This gave me some time to wander through the pits and check out the different classes of machines. The GT-Rs may have had the AWD advantage, but the RX-7s definitely had the personality edge. Three-rotor blocks were commonplace, and they screamed down the strip like howler monkeys on fire.
I have a couple of serious RX-7 drag machines coming up in a spotlight, so watch this space.
We leave the very popular R section and arrive at the more successful S category – the almighty Skyline. Really, is there anything this car can’t do? Just like its successor, the R35 GT-R, drag-spec Skylines cover the quarter mile like Scalextric cars on steroids.
There was a time when Sendai Hi-Land Raceway, the Fuji Speedway front straight and this location – Central Circuit – would have been packed full of Skyline GT-Rs setup for drag, but now there are only a handful of diehard fans keeping the tires burning. It’s a sign of the times in terms of the cost required to keep these cars running, the value of GT-Rs, and the fact that overseas teams – especially those in Australia – are now well ahead of Japan when it comes to pushing Skylines to their limit on the drag strip.
Then there’s the number of Japanese venues actually set up for drag racing these days. Sendai Hi-Land, for example, does not exist anymore after being damaged beyond salvage during Japan’s devastating 2011 earthquake.
So it makes it even more special to see people still driving their passions and pushing for quicker ETs and trap speeds. Of course, private cars are really only racing against themselves, but there were a couple of pro and semi-pro teams obviously chasing records.
One of the OGs of the Japanese drag scene is Kazushige Sakamato, AKA Mr. Carbon Fiber, AKA the head of Garage Active. Not only is he building top-tier, full carbon fibre GT-Rs, he’s also still developing drag GT-Rs. I didn’t manage to photograph Sakamoto-san’s new R34, but I will endeavour to grab a feature on it soon.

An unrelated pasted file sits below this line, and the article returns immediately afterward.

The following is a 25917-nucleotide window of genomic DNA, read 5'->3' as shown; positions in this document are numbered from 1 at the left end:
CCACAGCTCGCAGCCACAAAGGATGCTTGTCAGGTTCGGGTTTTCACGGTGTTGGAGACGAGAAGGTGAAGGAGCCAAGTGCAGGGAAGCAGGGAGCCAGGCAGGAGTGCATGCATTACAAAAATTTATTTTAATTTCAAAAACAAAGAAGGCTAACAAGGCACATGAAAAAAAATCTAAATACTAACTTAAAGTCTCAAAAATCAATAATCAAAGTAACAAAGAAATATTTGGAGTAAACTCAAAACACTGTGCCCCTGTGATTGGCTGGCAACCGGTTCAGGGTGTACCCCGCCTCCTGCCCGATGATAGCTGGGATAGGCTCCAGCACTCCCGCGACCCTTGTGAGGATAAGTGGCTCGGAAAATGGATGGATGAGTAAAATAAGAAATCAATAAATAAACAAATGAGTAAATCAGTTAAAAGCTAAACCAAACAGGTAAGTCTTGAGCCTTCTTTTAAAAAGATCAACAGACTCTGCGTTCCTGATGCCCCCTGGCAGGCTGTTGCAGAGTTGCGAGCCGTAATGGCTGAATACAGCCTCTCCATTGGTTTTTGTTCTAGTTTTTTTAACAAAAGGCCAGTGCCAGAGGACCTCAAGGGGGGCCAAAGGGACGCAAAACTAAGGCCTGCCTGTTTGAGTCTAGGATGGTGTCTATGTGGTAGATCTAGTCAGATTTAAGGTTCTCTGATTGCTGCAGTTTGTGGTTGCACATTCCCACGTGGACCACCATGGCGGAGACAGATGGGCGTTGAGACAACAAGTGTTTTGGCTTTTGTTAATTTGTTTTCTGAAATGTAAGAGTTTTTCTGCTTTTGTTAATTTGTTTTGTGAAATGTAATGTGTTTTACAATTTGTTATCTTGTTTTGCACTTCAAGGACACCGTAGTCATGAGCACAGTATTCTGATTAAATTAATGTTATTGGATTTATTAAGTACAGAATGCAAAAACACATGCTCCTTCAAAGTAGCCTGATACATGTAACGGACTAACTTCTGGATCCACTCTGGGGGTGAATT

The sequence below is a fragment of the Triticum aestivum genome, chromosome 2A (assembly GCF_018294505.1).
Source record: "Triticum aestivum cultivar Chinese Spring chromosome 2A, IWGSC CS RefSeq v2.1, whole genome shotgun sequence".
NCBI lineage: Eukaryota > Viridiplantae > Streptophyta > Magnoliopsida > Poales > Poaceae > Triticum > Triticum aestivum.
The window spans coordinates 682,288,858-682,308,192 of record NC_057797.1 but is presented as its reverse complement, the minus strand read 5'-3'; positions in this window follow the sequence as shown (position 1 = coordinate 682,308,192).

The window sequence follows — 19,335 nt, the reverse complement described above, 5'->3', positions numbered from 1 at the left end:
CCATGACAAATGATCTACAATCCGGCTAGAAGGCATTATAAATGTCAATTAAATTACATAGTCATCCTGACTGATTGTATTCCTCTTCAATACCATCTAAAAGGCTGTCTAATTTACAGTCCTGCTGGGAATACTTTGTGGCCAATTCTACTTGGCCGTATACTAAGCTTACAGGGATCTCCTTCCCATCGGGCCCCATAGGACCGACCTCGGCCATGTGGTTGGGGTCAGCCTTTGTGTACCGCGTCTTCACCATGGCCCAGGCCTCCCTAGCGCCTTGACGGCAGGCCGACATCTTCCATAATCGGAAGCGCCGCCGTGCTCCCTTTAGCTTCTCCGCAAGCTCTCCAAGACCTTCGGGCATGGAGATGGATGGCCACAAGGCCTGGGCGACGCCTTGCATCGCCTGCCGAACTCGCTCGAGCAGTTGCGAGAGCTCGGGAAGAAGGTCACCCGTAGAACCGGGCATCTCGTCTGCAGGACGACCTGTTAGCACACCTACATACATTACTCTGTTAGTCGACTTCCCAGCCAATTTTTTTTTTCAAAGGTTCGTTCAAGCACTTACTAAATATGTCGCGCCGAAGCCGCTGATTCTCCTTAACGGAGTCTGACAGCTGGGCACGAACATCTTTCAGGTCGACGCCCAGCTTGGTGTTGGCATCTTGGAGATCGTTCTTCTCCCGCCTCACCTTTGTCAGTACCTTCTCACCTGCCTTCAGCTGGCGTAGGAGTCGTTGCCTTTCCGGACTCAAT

I did manage to see his original R33 drag machine though; it’s the one he used to race back in the day. Its side-exit, non-restricted exhaust let out such a visceral scream as it launched, I was bare barely able to take a photo as I recoiled in fear.
And this brings us to Z, which of course means Z cars. The Fairlady Z has been a favourite platform with drag racers in Japan for decades; its well-balanced body, iron block straight-six engine and sleek aerodynamics make it the perfect quarter-mile machine.
Watching two old Z cars put heat in their rear tires before shooting off into the sunset like a pair of whippets chasing a particularly juicy rabbit provided a feeling you just don’t get watching drag racing on a screen. It’s the raw unbridled sound of the engines revving to their limits, the smoke bellowing from the rear wheels, and the batted breath of the fans as the start lights flick from red to green. This is an atmosphere which is lost in video.
So no, I won’t suddenly start watching drag race events on Sunday mornings on the telly, but I’ll definitely be tracking down a few more events across Japan to attend and hopefully learn a bit more about the builds behind the machines. Because this is an electrifying sport, with some eccentric characters behind the cars and some madman behind their wheels.